The word CDMA might sound entirely foreign to individuals outside the United States and specific Asian countries, but most people have heard of GSM. CDMA is a local wireless technology, unlike GSM, which offers global usage.Â
Many phone users are not very conversant with the pros and cons of the bands their phone uses. Usually, mobile phone owners get to know about these phone bands when they try to switch carriers. This is when they realize they can not use a specific phone on a mobile network because they are using different technologies that are incompatible with each other.
CDMA and GSM were the most commonly used phone bands and most popular mobile communication standards between 1990-2010. CDMA and GSM are not new radio technologies; they both belong to the second generation of digital mobile standards otherwise known as 2G, which replaced the first-generation analog 1G.Â
Third-generation technology replaced second-generation technology as it could meet the data requirements of new digital applications. However, the basic concepts of GSM/CDMA were used in building new standards.Â
In the United States, the five most popular mobile networks are Sprint, Verizon, Virgin mobile, T mobile, and AT&T. The first three use CDMA while the last two use GSM. CDMA & GSM phone technologies have an internetwork barrier. This is why AT&T won’t work on a Verizon network, and Verizon will not work on an AT&T network.
The differences between GSM and CDMA technologies include:
1. Area of usage and availability
The CDMA was created in the United States for usage in the United States and certain Asian nations. Countries like South Korea, Japan, and Canada also used CDMA. However, most other countries use GSM, the standard for voice calls. If you intend to use your phone outside the United States, you would probably need a GSM band. GSM offers more expansive international roaming capabilities than the CDMA, which offers only nationwide roaming.Â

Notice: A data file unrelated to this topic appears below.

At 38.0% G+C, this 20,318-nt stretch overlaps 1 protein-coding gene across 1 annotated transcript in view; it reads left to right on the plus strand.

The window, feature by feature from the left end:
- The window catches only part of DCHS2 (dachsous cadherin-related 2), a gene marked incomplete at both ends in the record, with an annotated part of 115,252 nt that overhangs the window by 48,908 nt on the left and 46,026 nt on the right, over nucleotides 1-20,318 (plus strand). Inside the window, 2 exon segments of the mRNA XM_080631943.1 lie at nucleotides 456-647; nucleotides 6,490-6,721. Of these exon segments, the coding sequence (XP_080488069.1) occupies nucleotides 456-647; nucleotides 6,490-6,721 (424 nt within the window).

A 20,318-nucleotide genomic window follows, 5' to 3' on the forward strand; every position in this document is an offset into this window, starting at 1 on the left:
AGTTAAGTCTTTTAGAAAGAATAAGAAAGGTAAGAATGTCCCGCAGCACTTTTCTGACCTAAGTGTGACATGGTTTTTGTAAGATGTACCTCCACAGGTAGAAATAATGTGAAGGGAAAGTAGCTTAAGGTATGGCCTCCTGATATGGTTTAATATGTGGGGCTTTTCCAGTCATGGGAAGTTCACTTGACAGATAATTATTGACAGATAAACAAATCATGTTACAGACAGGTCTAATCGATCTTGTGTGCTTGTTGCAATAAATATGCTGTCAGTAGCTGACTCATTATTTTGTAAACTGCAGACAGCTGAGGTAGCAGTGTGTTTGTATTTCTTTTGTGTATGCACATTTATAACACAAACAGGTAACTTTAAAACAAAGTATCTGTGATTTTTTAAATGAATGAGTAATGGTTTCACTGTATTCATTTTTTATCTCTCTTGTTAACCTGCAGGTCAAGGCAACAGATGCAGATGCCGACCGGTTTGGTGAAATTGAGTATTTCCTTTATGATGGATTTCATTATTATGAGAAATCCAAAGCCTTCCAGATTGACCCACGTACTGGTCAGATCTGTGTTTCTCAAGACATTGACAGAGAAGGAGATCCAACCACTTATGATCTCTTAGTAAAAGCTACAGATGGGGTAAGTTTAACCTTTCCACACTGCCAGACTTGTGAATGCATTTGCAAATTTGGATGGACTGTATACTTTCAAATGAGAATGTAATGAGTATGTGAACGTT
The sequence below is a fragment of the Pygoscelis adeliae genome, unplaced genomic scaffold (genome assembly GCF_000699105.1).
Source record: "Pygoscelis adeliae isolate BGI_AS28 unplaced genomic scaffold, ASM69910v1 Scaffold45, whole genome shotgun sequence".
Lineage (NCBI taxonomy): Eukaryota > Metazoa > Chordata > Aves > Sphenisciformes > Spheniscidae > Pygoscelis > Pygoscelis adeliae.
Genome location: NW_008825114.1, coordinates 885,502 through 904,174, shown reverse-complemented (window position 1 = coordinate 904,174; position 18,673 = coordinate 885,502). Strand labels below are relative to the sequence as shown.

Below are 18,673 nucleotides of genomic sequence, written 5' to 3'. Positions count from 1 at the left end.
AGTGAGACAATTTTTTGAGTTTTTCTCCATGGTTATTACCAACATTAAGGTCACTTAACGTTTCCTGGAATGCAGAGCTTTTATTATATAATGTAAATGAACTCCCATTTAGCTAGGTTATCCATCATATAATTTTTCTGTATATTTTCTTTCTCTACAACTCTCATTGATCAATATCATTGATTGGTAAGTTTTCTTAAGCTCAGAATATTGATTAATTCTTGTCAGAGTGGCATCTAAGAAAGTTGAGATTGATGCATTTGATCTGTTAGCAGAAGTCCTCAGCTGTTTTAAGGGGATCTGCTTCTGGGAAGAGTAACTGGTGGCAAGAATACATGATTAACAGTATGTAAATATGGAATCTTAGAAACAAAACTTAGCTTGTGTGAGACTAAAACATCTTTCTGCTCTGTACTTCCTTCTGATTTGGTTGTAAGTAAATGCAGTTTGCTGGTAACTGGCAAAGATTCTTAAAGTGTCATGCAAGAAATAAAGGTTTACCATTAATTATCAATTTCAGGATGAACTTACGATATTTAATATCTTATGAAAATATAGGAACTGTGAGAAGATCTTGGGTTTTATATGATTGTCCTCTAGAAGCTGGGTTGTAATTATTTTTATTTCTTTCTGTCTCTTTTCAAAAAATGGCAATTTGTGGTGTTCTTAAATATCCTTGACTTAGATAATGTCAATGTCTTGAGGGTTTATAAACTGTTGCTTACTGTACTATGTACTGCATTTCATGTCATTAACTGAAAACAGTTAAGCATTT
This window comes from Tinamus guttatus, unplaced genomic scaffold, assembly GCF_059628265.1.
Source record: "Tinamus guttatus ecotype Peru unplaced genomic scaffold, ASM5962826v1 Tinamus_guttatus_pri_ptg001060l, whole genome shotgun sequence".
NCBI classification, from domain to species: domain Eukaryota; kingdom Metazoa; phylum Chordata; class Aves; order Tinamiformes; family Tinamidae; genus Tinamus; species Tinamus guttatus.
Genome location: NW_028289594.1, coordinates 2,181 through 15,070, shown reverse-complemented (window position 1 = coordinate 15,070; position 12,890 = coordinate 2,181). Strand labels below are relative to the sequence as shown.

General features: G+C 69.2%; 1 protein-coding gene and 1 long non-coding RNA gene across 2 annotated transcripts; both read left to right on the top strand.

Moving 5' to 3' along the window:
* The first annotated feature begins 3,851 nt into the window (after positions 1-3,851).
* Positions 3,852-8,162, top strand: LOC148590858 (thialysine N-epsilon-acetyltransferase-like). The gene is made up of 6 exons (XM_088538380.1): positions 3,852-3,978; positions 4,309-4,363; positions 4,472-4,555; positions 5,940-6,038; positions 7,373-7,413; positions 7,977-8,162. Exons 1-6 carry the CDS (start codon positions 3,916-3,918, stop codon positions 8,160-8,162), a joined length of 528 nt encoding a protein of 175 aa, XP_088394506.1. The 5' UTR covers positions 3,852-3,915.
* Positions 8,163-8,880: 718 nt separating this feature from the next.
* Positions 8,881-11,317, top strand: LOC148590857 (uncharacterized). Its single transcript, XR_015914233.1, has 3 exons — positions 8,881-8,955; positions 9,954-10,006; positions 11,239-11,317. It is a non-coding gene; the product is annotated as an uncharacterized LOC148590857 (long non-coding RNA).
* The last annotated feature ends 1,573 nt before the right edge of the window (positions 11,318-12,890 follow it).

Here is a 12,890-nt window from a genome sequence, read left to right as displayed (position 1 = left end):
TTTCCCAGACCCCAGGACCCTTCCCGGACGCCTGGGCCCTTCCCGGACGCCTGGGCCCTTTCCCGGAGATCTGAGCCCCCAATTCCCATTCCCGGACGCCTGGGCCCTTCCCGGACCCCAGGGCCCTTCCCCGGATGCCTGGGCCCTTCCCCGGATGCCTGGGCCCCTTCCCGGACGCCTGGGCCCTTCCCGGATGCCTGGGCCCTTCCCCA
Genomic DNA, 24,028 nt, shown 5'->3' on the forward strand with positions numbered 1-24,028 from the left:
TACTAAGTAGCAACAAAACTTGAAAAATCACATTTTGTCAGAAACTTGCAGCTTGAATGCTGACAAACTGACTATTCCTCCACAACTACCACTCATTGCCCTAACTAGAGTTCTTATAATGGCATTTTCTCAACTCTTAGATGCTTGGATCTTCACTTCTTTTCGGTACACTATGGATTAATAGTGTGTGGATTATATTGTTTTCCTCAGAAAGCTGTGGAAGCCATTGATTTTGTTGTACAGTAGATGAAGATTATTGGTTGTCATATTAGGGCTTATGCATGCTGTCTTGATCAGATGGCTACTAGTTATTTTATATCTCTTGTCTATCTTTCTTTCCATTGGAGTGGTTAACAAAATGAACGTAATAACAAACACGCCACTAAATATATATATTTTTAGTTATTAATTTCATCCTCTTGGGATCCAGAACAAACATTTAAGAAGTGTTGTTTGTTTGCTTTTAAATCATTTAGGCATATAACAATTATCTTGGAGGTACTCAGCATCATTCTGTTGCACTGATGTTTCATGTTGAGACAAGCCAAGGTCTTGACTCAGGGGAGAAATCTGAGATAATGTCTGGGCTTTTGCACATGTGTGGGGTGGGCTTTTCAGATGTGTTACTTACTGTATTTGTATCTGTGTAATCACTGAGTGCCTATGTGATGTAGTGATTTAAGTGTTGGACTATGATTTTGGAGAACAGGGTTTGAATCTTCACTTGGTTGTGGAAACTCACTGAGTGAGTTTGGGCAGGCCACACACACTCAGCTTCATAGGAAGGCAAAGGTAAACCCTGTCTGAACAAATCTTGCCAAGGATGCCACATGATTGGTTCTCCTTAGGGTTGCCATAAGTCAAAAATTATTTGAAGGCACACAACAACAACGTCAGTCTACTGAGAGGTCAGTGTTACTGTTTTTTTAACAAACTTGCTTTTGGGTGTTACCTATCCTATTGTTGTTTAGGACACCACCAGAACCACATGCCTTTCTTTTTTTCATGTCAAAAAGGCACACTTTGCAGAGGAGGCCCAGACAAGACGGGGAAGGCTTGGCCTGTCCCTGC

GSM can provide international roaming since its service is available in more than 200 countries, allowing its customers to access network services worldwide. GSM is compatible with telephone networks such as the integrated service digital network (ISDN). CDMA, when compared to the GSM, lacks international roaming capabilities.
2. SIM usage
With GSM, you can swap SIM cards if your phone is unlocked and use it anywhere in the world. GSM phones use SIM cards, which help users make necessary changes to the phone whenever the need arises. This makes GSM suitable for someone who travels a lot or intends to go outside the United States. A SIM card helps users easily switch devices by simply porting over your card.
On the other hand, CDMA phones do not require SIM cards because the phone is linked to a network. They have a unique identification number that they use to identify their users. CDMA makes for easy identification of users because the numbers are arranged serially. CDMA phones’ inability to use SIM cards makes it difficult to switch.Â